The three major pipeline companies now pushing to complete new infrastructure in Canada have collectively been responsible for one significant spill per week in the United States since 2010, according to a report and interactive map released last week by Greenpeace.
“Analysis of public data shows that the three companies proposing to build four tar sands pipelines—TransCanada, Kinder Morgan, Enbridge, and their subsidiaries—have seen 373 hazardous liquid spills from their U.S. pipeline networks from 2010 to present,” the organization reports. “Assuming these rates, the Keystone XL pipeline could expect 59 significant spills over a 50-year lifetime. Similarly, the Line 3 Expansion could see 51 significant spills over a 50-year lifetime.”
The study was based on data from the U.S. Pipeline and Hazardous Materials Safety Administration. It showed that the three companies’ pipelines have released 63,221 barrels of hazardous material over the last seven years, including 20,082 barrels of diluted bitumen that Enbridge spilled into the Kalamazoo River in 2010. The U.S. Center for Biological Diversity published a similar analysis of PHMSA data in 2014.
“Despite industry claims to the contrary, history shows that there is simply no safe way to transport fossil fuels, and pipelines are no exception,” writes Greenpeace content producers Ryan Schleeter.
In fact, “the rate and volume of pipeline spills in the United States has increased in recent years, with devastating consequences for communities and our environment. In the past decade, U.S. pipeline spills have led to 20 fatalities, 35 injuries, US$2.6 billion in costs, and more than 34 million gallons spilled. That’s an average of 9,000 gallons of hazardous liquids spilled every single day for ten years.”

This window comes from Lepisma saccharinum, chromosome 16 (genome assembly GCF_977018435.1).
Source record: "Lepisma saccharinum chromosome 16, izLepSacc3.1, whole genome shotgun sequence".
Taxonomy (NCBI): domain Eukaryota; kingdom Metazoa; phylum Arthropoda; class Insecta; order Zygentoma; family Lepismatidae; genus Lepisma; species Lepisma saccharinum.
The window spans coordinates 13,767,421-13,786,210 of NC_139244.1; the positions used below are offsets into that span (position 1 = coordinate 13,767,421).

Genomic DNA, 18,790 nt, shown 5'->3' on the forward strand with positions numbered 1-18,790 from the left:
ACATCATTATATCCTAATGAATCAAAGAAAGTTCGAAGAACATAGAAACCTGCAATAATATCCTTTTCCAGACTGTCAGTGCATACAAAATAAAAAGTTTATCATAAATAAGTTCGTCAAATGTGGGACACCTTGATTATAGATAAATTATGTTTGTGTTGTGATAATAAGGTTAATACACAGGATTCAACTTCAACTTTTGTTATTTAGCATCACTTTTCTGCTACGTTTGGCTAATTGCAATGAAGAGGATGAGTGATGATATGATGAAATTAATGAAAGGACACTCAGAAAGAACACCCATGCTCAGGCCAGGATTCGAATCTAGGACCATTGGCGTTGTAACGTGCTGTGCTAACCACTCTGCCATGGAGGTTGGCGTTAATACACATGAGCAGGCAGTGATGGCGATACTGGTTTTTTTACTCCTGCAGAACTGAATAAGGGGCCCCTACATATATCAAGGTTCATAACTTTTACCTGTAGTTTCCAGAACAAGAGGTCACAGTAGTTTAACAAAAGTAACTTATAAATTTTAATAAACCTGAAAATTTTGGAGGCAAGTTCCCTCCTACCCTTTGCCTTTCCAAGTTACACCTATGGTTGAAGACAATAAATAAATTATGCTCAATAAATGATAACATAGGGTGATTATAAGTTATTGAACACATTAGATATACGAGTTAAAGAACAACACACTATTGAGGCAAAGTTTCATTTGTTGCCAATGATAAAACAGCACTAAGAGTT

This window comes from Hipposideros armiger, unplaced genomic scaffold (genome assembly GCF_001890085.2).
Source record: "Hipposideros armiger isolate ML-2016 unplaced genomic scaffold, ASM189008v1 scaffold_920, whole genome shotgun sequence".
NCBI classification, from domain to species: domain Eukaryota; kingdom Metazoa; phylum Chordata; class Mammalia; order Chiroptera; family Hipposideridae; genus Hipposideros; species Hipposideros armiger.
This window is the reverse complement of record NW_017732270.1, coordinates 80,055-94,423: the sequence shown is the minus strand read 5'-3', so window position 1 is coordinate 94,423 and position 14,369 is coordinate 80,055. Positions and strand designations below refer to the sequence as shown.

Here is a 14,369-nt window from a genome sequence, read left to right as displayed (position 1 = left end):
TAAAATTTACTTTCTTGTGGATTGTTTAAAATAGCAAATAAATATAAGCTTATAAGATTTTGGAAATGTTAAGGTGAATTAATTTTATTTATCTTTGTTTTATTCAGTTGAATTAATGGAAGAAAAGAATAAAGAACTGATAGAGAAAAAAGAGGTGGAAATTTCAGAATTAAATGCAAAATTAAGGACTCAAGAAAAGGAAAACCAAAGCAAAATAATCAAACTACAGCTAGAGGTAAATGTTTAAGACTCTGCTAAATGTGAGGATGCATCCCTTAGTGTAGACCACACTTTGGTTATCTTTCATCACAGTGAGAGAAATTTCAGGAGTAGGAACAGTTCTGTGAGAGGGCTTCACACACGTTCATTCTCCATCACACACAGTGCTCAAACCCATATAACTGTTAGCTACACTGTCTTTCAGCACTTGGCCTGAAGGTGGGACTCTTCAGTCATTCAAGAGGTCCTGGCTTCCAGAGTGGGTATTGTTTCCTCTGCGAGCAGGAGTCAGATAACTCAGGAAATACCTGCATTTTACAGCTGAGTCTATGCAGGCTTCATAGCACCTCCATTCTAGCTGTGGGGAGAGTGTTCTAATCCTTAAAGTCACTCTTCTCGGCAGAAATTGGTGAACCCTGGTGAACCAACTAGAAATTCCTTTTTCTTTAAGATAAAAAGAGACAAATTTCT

“That track record is very worrying and should send alarm bells out to every single community along the pipeline routes,” added Edmonton-based Greenpeace Canada campaigner Mike Hudema.
The Canadian Energy Pipeline Association said its members reported 46 pipeline spills in 2016, only one of them “significant”. The National Energy Board tracked 1.5 incidents per 1,000 kilometres of pipeline. NEB spokesperson Darin Barter noted the Greenpeace study “is solely focused on incidents in the United States, which the National Energy Board cannot verify.”
But the Greenpeace study “also highlights the absence of comprehensive, accessible, and easy-to-understand data on pipeline spills in Canada,” the National Observer reports.
“In Canada, pipeline databases really leave a lot to be desired,” Hudema said, with each province taking responsibility for its own data. “It would be great to have a standardized federal database,” he told the Observer. “It’s important to have just an overall snapshot of, where is Canada’s pipeline safety?”